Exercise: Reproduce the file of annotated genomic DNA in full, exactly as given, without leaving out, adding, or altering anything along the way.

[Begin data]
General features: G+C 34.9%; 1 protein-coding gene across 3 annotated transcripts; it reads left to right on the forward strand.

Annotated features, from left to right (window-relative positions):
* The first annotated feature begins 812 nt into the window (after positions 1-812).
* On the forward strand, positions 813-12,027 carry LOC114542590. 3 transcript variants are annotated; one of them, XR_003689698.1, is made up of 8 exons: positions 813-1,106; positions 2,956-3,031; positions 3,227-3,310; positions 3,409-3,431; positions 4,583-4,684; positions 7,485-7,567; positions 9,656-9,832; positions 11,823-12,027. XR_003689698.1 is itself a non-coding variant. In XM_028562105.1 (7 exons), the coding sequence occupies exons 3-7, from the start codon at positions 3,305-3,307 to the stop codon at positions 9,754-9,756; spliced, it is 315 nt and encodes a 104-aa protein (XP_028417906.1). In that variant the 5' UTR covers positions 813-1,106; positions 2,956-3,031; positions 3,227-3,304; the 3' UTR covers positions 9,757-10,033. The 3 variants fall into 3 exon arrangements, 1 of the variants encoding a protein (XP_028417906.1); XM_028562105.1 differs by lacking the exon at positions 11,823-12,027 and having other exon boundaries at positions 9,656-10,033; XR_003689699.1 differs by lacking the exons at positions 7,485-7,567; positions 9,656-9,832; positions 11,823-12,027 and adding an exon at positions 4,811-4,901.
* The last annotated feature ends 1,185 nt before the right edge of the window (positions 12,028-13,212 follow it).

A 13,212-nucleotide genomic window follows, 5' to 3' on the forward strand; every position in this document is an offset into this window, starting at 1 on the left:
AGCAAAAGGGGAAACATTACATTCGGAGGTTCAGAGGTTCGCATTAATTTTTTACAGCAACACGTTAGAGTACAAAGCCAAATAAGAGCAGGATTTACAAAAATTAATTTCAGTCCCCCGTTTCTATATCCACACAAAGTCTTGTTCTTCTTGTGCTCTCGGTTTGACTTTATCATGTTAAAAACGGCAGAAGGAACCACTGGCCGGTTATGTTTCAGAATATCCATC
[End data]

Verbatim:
General features: G+C 34.9%; 1 protein-coding gene across 3 annotated transcripts; it reads left to right on the forward strand.

Annotated features, from left to right (window-relative positions):
* The first annotated feature begins 812 nt into the window (after positions 1-812).
* On the forward strand, positions 813-12,027 carry LOC114542590. 3 transcript variants are annotated; one of them, XR_003689698.1, is made up of 8 exons: positions 813-1,106; positions 2,956-3,031; positions 3,227-3,310; positions 3,409-3,431; positions 4,583-4,684; positions 7,485-7,567; positions 9,656-9,832; positions 11,823-12,027. XR_003689698.1 is itself a non-coding variant. In XM_028562105.1 (7 exons), the coding sequence occupies exons 3-7, from the start codon at positions 3,305-3,307 to the stop codon at positions 9,754-9,756; spliced, it is 315 nt and encodes a 104-aa protein (XP_028417906.1). In that variant the 5' UTR covers positions 813-1,106; positions 2,956-3,031; positions 3,227-3,304; the 3' UTR covers positions 9,757-10,033. The 3 variants fall into 3 exon arrangements, 1 of the variants encoding a protein (XP_028417906.1); XM_028562105.1 differs by lacking the exon at positions 11,823-12,027 and having other exon boundaries at positions 9,656-10,033; XR_003689699.1 differs by lacking the exons at positions 7,485-7,567; positions 9,656-9,832; positions 11,823-12,027 and adding an exon at positions 4,811-4,901.
* The last annotated feature ends 1,185 nt before the right edge of the window (positions 12,028-13,212 follow it).

A 13,212-nucleotide genomic window follows, 5' to 3' on the forward strand; every position in this document is an offset into this window, starting at 1 on the left:
AGCAAAAGGGGAAACATTACATTCGGAGGTTCAGAGGTTCGCATTAATTTTTTACAGCAACACGTTAGAGTACAAAGCCAAATAAGAGCAGGATTTACAAAAATTAATTTCAGTCCCCCGTTTCTATATCCACACAAAGTCTTGTTCTTCTTGTGCTCTCGGTTTGACTTTATCATGTTAAAAACGGCAGAAGGAACCACTGGCCGGTTATGTTTCAGAATATCCATC